It was fun to see CWEnder Melody Walker in her new role as Economic Development Editor at St. Louis Public Radio. Follow her on Twitter here.

Nicki's Central West End Guide Art & Architecture Education For Children Services Shop News  Wiley Price IV Third Degree Glass Factory St. Louis Public Radio Melody Walker Mayor Lyda Krewson Maker Space Magic House M.A.D.E. Jim McKelvey Doug Auer Dennis Lower Cortex Innovation Community

Left: Wiley Price IV, newly elected to represent District 84 in the Missouri House of Representatives, and right: Price with Justin Idelburg, left, community leader in Ward 26, and Doug Auer.Nicki's Central West End Guide Art & Architecture Education For Children Services Shop News  Wiley Price IV Third Degree Glass Factory St. Louis Public Radio Melody Walker Mayor Lyda Krewson Maker Space Magic House M.A.D.E. Jim McKelvey Doug Auer Dennis Lower Cortex Innovation Community

M.A.D.E., 5127 Delmar, 10 a.m. to 10 p.m. Monday through Saturday. Membership is $50 per month plus a small hourly fee to use the equipment. For more information, visit the website.

May wrap-up: CWE Radiophiles, Duane Reed Gallery & Houska Gallery

Nicki's Central West End Guide Art & Architecture Events, Sightings Shop News  We Live Here Tim Lloyd St. Louis Public Radio Michael Eastman Left Bank Books Kameel Stanley. PRX John Barth Jeff Hartz Houska Gallery Ethan Meyer Duane Reed Gallery Duane Reed Caroline Leibman

Last Thursday evening marked the 1st anniversary of CWE Radiophiles, a podcast club that was conceived by CWEnders Haley Bujard, John Barth and yours truly. For the past year, approximately 15 people of varying ages and interests have met at different neighborhood hot spots—Pagan Wine Bar, Brennan’s, Bar Italia, Selkirk, and last week, Left Bank Books— to discuss an interesting mix of themed podcasts.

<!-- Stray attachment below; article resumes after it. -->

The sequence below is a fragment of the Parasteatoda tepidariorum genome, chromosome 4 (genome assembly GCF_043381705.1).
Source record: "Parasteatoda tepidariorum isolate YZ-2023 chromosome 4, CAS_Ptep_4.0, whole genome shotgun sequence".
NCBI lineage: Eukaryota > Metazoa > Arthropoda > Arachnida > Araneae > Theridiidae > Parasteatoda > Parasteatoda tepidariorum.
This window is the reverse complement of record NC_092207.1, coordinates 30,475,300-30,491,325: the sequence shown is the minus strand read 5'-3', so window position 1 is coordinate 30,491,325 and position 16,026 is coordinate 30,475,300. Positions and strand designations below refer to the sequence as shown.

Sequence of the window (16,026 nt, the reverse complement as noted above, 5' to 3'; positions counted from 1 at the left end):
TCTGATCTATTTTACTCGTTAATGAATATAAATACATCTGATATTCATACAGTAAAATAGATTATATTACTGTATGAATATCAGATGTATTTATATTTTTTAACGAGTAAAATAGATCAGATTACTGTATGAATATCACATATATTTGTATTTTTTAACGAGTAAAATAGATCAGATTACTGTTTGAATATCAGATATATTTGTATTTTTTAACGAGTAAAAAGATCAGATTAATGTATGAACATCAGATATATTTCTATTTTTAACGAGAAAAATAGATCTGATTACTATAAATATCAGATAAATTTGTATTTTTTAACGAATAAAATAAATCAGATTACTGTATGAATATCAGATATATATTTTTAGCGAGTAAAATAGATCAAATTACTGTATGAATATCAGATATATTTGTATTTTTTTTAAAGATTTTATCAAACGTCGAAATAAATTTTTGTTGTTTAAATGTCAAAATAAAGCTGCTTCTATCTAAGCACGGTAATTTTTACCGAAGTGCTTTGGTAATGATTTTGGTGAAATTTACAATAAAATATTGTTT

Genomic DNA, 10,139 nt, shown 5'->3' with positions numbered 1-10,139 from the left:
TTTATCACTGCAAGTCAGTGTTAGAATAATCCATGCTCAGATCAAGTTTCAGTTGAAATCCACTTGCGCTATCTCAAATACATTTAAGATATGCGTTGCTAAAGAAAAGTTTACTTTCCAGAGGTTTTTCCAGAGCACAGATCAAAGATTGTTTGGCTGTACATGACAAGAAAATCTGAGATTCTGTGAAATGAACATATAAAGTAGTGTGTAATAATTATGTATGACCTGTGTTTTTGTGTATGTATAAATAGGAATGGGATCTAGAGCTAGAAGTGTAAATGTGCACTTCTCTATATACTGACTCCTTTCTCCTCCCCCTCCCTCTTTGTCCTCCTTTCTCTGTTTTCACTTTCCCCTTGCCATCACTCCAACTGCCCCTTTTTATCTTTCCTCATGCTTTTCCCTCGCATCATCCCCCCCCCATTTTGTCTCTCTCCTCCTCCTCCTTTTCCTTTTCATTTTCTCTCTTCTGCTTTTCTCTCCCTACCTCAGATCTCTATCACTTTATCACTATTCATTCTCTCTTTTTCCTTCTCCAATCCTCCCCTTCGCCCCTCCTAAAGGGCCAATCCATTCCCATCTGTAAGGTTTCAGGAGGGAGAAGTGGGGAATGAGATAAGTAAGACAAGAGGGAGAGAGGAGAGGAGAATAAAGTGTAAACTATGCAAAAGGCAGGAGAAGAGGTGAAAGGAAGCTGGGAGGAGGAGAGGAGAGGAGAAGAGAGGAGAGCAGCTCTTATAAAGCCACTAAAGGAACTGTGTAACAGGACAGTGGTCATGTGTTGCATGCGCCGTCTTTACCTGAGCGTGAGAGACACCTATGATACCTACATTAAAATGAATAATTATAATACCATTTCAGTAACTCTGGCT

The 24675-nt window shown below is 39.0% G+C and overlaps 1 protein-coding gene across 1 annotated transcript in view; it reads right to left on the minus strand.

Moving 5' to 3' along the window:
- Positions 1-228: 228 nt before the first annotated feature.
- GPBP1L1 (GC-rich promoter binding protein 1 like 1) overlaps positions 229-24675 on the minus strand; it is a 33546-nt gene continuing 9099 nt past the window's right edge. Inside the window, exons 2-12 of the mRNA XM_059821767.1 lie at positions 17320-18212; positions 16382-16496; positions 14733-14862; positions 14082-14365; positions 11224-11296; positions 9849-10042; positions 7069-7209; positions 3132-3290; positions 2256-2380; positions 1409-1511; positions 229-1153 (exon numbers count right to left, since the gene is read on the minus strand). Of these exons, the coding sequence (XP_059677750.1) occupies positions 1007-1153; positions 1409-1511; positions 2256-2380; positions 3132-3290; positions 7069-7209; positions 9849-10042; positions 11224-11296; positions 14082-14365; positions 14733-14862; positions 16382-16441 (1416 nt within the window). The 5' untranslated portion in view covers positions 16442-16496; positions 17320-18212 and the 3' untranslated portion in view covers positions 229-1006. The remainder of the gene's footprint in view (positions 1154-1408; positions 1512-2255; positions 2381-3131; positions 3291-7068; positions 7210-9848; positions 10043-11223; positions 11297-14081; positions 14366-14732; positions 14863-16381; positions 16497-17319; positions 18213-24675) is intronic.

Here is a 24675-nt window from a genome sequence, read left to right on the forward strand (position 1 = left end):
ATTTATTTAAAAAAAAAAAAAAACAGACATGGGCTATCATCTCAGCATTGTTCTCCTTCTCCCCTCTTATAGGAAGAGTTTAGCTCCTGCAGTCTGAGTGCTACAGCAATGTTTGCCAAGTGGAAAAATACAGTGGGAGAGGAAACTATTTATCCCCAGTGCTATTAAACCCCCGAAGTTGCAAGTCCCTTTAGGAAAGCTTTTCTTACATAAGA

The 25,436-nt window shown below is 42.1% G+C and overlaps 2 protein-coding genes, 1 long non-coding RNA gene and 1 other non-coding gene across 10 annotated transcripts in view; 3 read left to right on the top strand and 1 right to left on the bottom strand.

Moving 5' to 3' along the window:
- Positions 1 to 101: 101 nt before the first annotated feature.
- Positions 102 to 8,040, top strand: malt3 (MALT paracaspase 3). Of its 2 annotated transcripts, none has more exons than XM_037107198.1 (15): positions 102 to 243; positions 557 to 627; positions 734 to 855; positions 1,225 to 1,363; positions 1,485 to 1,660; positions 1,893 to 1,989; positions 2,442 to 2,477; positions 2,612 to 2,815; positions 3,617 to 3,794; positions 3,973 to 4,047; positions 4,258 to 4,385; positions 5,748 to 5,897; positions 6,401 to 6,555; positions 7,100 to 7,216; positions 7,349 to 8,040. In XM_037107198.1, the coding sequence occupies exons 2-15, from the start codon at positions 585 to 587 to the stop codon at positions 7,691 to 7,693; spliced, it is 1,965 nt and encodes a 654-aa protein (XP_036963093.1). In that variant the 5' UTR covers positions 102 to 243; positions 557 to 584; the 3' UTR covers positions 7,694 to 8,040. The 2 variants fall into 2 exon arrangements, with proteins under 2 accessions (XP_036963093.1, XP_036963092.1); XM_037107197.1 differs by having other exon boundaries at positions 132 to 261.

We were thrilled that Left Bank Books‘ Kris Kleindienst agreed to interrupt regularly scheduled programming to host May’s meet-up featuring St. Louis Public Radio’s Kameel Stanley and Tim Lloyd, above, creators of the podcast We Live Here. They participated in a lively, very informative discussion led by PRX’s Chief Content Officer John Barth, far right.

We live Here, which is in its 4th season has developed quite a large following both here and around the country. “People on both coasts are curious about what goes on in the middle,” Lloyd said. The podcast “looks deeply into St. Louis’ racial fault lines, and untangles a web of disparities once again brought to the fore following the 2014 death of Michael Brown.” We Live Here, sponsored by Lindenwood University’s John Hammond Institute, is a co-production of St. Louis Public Radio and PRX.